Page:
Wednesday, July 29, 2009


23rd June

Biting the bullet, we become tourists and take a tour bus from San Christobal to the ruined Mayan site of Palenque. We were going to ride, but we have already overstayed our Mexican visas by a month and another 6 days for the round trip starts to look like taking the Michael. As it's a side trip we feel OK at not riding, but that's a point of view that is set to change. Especially when we need to leave at 6am in the morning. I hate mornings!

A few miles into the journey, Sue also changes her mind. The road is a lurching, rolling series of hairpins that goes on for 220kms as the road descends the mountainside down to the sticky jungle plains 2000 metres below. She does not travel well on buses and spends the 6 hour journey turning various shades of green.

For those of thus that can look out of the windows, it's just a fantastic series of views as we descend in the early morning light through cloud filled valleys. Later the clouds lift and and are shredded by the hot sun to reveal stunning vistas. It would have been a great ride.

On route we stop at 'Cataratas de Agua Azul' (blue waterfalls) - a beautiful series of cascades with inviting sapphire pools of cool crystal water where you can swim....

Fine smelling restaurants within earshot of the babbling waters invite us to linger, but the bus is leaving soon so we take the lovely walkway at the side of the river instead....

Next stop is the 35m cataract of 'Mizol-Ha'....

Where you can walk behind the falls and up a winding stair to a dark grotto....

Palenque is one of the most extensive and best known of the Mayan ruins. Fifteen square kilometers of jungle hid over 1400 buildings for nearly a millenia until a Spanish priest discovered the site in 1773. Now over 500 buildings have been unearthed from beneath tropical leaf and vine....

Palenque was first settled around 100BC and saw the height of it's power with approximately 8000 people living here around the 7th Century when 'K'inich Hanab Pakal' ruled over all. He and his son 'Snake Jaguar' built many of the most inposing temples and plazas. This is The Temple of the Inscriptions where Pakal's tomb was discovered. With 8 levels and rising 25m, the stair is the tallest here and is hugely impressive. You can almost imagine the firelit ceremonies carried out by masked high priests on the high altar, below a thousand heads thrown back to gaze upwards in awe. If Mel Gibson in Apocalyto is to be believed, these were ritualistic human sacrifices - a blood offering to the gods, with the bodies cast down the stair, bloodied and beheaded....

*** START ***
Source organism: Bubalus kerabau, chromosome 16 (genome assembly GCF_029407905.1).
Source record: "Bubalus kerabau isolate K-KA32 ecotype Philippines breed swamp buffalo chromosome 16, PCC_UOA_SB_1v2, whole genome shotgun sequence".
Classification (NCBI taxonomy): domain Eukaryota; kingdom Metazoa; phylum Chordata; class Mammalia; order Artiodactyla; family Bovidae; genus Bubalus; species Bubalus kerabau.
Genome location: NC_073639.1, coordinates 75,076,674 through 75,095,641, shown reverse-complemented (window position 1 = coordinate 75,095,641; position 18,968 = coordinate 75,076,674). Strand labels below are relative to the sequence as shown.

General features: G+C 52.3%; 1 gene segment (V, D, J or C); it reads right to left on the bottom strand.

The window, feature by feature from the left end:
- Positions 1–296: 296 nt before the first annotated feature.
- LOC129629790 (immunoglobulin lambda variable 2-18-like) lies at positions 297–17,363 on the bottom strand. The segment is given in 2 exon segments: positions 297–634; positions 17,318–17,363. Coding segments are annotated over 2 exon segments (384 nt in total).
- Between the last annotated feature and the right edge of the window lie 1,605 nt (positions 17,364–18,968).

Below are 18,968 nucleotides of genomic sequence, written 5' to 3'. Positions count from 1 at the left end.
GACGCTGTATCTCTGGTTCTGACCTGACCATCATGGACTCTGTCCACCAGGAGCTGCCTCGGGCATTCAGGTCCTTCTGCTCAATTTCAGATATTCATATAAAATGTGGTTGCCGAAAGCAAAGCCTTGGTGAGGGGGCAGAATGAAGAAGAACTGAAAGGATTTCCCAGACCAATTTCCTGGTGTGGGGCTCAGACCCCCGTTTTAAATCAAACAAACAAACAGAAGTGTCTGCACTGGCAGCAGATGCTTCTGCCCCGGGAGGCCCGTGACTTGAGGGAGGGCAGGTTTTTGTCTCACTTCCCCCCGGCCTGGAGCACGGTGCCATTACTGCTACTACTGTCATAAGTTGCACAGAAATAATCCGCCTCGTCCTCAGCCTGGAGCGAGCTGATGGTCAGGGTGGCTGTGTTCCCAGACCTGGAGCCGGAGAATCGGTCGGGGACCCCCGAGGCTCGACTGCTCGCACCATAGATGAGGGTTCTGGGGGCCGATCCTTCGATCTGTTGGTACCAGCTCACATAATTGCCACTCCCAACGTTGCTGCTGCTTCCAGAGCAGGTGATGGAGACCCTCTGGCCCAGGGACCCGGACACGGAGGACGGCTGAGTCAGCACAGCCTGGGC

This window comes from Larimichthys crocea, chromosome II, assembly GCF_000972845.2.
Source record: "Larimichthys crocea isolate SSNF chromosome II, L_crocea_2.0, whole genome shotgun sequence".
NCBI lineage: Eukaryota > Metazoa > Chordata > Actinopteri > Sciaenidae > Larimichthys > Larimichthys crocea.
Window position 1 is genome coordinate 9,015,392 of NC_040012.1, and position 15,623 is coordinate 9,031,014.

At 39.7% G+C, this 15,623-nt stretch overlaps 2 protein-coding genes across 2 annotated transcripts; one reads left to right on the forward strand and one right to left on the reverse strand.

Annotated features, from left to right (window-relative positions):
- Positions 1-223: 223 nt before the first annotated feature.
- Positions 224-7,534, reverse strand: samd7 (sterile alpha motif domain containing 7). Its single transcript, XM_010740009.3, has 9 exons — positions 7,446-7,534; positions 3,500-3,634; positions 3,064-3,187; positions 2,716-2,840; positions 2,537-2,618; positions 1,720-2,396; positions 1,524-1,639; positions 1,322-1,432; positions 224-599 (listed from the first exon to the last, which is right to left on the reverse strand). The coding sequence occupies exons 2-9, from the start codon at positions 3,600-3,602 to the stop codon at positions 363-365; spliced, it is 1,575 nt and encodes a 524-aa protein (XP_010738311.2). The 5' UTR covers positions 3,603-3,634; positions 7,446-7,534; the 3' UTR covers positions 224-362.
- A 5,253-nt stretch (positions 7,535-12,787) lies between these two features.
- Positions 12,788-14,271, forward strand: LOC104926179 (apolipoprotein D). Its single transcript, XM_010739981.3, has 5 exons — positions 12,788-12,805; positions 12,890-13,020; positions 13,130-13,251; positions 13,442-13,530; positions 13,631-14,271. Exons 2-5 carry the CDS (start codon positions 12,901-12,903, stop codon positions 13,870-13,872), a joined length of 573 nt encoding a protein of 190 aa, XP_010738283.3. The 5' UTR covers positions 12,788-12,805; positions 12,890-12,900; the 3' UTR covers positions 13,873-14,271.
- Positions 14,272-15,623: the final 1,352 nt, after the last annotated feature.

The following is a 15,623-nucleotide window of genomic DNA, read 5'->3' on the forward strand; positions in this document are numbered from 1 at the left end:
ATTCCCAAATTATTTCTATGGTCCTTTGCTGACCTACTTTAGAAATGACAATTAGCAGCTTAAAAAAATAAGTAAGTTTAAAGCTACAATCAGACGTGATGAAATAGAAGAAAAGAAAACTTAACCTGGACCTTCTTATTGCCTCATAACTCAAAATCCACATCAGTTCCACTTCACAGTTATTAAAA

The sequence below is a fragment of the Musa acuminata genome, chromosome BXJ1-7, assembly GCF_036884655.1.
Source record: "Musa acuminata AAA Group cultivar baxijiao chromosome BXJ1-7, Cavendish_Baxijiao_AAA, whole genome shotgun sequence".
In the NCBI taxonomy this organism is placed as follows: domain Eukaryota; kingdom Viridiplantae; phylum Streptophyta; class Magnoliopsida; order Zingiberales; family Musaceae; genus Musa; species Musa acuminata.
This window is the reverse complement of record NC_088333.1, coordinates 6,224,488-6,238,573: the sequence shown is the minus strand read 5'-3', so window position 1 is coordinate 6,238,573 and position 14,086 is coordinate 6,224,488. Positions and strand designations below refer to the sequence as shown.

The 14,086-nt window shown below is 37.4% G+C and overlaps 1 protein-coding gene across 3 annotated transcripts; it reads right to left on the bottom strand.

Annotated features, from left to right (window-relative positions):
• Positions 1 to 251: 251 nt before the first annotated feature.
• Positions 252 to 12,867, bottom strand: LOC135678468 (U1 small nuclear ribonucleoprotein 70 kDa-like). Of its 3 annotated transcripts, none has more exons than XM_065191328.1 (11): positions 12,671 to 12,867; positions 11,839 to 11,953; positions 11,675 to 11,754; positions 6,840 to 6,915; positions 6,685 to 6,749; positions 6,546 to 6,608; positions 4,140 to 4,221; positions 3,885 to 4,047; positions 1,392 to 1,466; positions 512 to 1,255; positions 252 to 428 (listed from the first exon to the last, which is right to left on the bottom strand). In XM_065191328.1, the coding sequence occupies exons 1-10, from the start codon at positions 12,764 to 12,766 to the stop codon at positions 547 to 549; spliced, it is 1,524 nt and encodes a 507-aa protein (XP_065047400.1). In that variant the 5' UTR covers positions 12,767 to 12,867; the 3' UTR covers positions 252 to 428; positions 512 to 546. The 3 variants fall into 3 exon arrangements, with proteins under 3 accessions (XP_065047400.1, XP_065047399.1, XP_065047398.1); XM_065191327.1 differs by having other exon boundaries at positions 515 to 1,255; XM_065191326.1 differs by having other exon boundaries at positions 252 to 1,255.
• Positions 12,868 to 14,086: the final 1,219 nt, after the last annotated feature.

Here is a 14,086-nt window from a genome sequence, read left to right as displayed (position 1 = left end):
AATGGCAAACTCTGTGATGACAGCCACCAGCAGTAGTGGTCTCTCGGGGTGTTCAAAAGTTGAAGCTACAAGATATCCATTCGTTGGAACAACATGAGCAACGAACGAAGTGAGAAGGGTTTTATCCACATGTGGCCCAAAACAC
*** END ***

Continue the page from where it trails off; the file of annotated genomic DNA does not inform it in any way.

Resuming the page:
Scholars debate the meaning of Mayan art carved into stone tablets, and of the glyphs found in many of the building and on the sarcophagus of Pakal's tomb....

Amazingly (I think), you are free to climb the stairways and wander inside some of the ancient temples, though not all take the opportunity in the 100 plus degrees of mind melting heat. This is the view from atop the 'Templo de la Cruz' (Temple of the Cross) towards the Palace complex with it's observatory tower and gives some idea of the scale of this massive site....

'Templo de la Sol' (Temple of the Sun) set against the ever encroaching jungle backdrop has Palenque's best preserved roof comb.

We have just two and a half hours at the site - including time for lunch, and this is the main reason I hate coach tours. You could easily spend an entire day here and jogging through the site taking snaps on the move so you can catch a bus seems at odds with the gravitas and history of this civilisation defining setting. There is no time at all to visit the on site museum for an insight into the culture, and maybe some explanation for the mysterious abandonment of the site around 900AD.

It's a bit tragic really and the fact you can camp here increases our regret at not having the extra days to cycle here and spend enough time to do it justice. Still they have some nice flowers to rush past in the botanical gardens....


Anonymous said...

Man, really want to know how can you be that smart, lol...great read, thanks.

Anonymous said...

You made a few excellent points there. I did a search about the topic and almost not found any specific details on other websites, but then happy to be here, seriously, thanks.

- Lucas

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